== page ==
As a prospective business owner or entrepreneur in Texas, you may be wondering how to start your business. Every business requires organization and a clear understanding of the need to maintain and keep documents. Palmer Lehman Sandberg, PLLC, can provide a clear breakdown of the types of documents that every business will begin to create. We offer a complimentary consultation to assess your liability protection and organization of all documents.
First, we’ll take a look at the different types of businesses that you can register as. Each one serves a unique purpose and can benefit business owners in different ways. Some of them are:
- Sole proprietorship
- Limited liability companies and professional limited liability companies
- Limited partnerships
- Professional associations
In order to determine which one will suit you the best, you will need to ask yourself a few questions. For example, how big do you intend your business to be? Do you envision franchises in the future? How many employees will you have, if any at all? Do you intend to stay local, regional or national? Do you have plans to go international?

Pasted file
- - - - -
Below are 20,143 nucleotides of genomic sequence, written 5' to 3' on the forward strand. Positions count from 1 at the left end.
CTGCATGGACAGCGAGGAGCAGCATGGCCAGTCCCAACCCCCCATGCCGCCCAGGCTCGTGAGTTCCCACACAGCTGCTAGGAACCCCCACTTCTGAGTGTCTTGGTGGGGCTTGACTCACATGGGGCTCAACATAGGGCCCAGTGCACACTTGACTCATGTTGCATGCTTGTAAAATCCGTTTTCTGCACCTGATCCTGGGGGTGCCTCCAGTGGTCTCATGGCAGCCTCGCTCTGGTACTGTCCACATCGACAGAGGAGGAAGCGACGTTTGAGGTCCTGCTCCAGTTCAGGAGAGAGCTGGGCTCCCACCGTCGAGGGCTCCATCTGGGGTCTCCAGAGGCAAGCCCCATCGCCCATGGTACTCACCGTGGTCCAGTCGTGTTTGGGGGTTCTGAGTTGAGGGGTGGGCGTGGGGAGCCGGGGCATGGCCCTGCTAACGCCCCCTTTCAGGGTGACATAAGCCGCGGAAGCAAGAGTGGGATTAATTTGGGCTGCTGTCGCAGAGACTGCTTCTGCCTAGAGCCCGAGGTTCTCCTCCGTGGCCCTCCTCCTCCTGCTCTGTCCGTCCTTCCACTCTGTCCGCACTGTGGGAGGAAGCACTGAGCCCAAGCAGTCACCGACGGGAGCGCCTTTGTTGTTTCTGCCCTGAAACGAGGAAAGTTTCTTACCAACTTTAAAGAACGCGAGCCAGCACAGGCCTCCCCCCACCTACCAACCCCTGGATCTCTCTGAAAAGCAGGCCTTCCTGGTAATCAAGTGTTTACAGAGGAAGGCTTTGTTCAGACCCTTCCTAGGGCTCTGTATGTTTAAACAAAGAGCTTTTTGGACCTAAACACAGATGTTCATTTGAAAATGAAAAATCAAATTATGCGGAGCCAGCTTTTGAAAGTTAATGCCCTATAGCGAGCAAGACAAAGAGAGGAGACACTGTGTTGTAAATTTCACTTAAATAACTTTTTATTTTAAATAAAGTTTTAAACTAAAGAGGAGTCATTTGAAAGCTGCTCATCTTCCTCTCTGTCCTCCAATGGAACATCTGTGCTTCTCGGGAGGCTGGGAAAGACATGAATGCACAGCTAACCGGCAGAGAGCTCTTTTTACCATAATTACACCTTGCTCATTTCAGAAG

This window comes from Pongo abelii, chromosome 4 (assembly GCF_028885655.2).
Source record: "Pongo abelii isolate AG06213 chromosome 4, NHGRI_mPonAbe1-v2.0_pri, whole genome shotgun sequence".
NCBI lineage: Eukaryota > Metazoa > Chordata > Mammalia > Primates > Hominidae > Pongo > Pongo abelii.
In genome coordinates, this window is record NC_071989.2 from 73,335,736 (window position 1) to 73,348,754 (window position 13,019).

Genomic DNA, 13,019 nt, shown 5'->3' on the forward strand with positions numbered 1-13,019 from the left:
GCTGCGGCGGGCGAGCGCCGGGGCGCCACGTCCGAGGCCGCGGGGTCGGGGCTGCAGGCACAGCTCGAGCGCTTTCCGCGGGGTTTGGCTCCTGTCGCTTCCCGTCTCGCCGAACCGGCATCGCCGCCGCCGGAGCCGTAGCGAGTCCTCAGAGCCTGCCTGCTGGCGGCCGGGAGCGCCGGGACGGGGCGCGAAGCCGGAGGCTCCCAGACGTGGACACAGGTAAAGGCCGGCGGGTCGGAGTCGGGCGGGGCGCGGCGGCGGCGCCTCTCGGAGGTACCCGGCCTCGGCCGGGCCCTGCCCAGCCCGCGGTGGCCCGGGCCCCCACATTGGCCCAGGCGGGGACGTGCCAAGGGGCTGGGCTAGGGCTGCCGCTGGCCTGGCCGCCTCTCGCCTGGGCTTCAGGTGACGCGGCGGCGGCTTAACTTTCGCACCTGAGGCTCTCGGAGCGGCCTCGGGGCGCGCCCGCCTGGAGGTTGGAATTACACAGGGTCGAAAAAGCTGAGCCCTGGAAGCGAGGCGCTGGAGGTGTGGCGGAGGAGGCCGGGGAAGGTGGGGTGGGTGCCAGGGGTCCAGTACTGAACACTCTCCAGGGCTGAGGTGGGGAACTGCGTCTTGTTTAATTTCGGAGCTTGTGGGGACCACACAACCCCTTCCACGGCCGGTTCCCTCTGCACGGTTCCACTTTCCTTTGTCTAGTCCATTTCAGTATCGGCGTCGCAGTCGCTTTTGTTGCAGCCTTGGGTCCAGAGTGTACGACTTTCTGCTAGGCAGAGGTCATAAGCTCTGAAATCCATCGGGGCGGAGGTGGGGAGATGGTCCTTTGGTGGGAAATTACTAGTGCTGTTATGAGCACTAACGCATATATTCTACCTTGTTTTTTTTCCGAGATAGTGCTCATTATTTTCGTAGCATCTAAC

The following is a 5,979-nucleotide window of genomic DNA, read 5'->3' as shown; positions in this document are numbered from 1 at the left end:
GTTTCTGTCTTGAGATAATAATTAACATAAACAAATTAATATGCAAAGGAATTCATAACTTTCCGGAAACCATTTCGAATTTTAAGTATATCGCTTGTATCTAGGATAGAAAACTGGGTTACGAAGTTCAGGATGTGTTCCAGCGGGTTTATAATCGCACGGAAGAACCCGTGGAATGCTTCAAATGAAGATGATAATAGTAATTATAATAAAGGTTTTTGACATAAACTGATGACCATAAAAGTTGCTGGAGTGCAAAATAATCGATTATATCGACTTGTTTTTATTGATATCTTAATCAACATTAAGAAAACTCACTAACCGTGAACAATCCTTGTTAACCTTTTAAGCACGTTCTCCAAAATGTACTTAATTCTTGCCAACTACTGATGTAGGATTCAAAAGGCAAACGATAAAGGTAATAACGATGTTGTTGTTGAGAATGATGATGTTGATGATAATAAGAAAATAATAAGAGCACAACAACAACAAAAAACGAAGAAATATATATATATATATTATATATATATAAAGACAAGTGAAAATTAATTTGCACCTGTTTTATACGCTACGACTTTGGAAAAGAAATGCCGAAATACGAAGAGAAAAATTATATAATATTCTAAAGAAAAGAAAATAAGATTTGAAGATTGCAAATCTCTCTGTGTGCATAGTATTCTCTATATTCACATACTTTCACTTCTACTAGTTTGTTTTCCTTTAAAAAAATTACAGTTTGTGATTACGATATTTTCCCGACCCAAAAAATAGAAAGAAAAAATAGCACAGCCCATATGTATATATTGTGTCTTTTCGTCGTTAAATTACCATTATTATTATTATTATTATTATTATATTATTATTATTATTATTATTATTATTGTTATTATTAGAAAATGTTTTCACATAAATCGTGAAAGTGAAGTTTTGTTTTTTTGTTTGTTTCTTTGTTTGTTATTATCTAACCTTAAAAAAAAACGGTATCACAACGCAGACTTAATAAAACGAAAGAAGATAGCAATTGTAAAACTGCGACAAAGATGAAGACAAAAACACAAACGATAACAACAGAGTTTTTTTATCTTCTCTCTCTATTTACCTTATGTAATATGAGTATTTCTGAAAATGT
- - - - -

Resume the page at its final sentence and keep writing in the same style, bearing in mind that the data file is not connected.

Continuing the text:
In addition to planning far into the future for your size, you will also want to look at your legal needs. Will you be working with a lot of contracts? Will you hire independent contractors? Will you be working with other businesses or partners?
One Example for a medium sized cleaning company is below.
This business has formed an LLC with two partners. They must keep a record of their formation documents, signed Operating Agreement, Federal Employment Identification Number (EIN), annual Texas franchise tax returns, and federal tax returns (1065 Partnership Return).
Every client should have a written agreement which governs the scope of services provided, payment terms and who is responsible for communication. This invoice form or contract should be readily available and frequently updated to reflect concerns or ambiguity in this document. Who is responsible for damage? Who provides cleaning supplies? What are the cancellation terms?
When your work load exceeds what the owner can perform themselves, businesses hire employees or contractors to delegate tasks to. Having an accurate and detailed compensation agreement will avoid disagreements about clear job description duties as well as the terms and conditions for payments, bonuses or overtime. Employees may do customer service while contractors perform on site job cleaning.
As you continue to grow, your business will have an opportunity to interact with other businesses. These business to business contracts could be a contract covering advertising on a website. How many posts? What is the fee? What happens if the website is down? These are common questions that should be agreed upon beforehand in a written agreement.
No matter where you are in the creation of your business, your business could benefit from the experienced guidance of a legal professional. Consider taking a look at our page on the formation of businesses, linked here, if you want to learn more.